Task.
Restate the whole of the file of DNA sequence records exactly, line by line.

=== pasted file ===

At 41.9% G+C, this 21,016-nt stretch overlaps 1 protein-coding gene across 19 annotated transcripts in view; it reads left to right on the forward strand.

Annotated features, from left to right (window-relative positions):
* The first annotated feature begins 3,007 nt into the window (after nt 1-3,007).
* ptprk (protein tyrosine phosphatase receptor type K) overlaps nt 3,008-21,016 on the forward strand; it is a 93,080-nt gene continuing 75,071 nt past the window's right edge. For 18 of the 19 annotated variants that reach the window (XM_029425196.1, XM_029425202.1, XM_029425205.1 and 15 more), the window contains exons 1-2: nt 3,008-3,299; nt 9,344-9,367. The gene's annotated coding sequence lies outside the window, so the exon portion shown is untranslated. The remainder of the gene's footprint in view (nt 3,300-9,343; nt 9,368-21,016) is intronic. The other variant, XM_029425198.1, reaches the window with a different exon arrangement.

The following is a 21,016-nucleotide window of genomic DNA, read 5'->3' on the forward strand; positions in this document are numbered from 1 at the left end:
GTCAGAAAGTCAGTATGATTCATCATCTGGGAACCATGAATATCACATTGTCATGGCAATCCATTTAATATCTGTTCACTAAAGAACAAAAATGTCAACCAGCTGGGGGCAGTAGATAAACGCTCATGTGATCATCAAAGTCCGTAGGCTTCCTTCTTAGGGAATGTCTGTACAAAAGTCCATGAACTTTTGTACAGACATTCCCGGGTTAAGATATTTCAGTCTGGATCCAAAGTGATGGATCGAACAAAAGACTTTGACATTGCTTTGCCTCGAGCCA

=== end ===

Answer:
At 41.9% G+C, this 21,016-nt stretch overlaps 1 protein-coding gene across 19 annotated transcripts in view; it reads left to right on the forward strand.

Annotated features, from left to right (window-relative positions):
* The first annotated feature begins 3,007 nt into the window (after nt 1-3,007).
* ptprk (protein tyrosine phosphatase receptor type K) overlaps nt 3,008-21,016 on the forward strand; it is a 93,080-nt gene continuing 75,071 nt past the window's right edge. For 18 of the 19 annotated variants that reach the window (XM_029425196.1, XM_029425202.1, XM_029425205.1 and 15 more), the window contains exons 1-2: nt 3,008-3,299; nt 9,344-9,367. The gene's annotated coding sequence lies outside the window, so the exon portion shown is untranslated. The remainder of the gene's footprint in view (nt 3,300-9,343; nt 9,368-21,016) is intronic. The other variant, XM_029425198.1, reaches the window with a different exon arrangement.

The following is a 21,016-nucleotide window of genomic DNA, read 5'->3' on the forward strand; positions in this document are numbered from 1 at the left end:
GTCAGAAAGTCAGTATGATTCATCATCTGGGAACCATGAATATCACATTGTCATGGCAATCCATTTAATATCTGTTCACTAAAGAACAAAAATGTCAACCAGCTGGGGGCAGTAGATAAACGCTCATGTGATCATCAAAGTCCGTAGGCTTCCTTCTTAGGGAATGTCTGTACAAAAGTCCATGAACTTTTGTACAGACATTCCCGGGTTAAGATATTTCAGTCTGGATCCAAAGTGATGGATCGAACAAAAGACTTTGACATTGCTTTGCCTCGAGCCA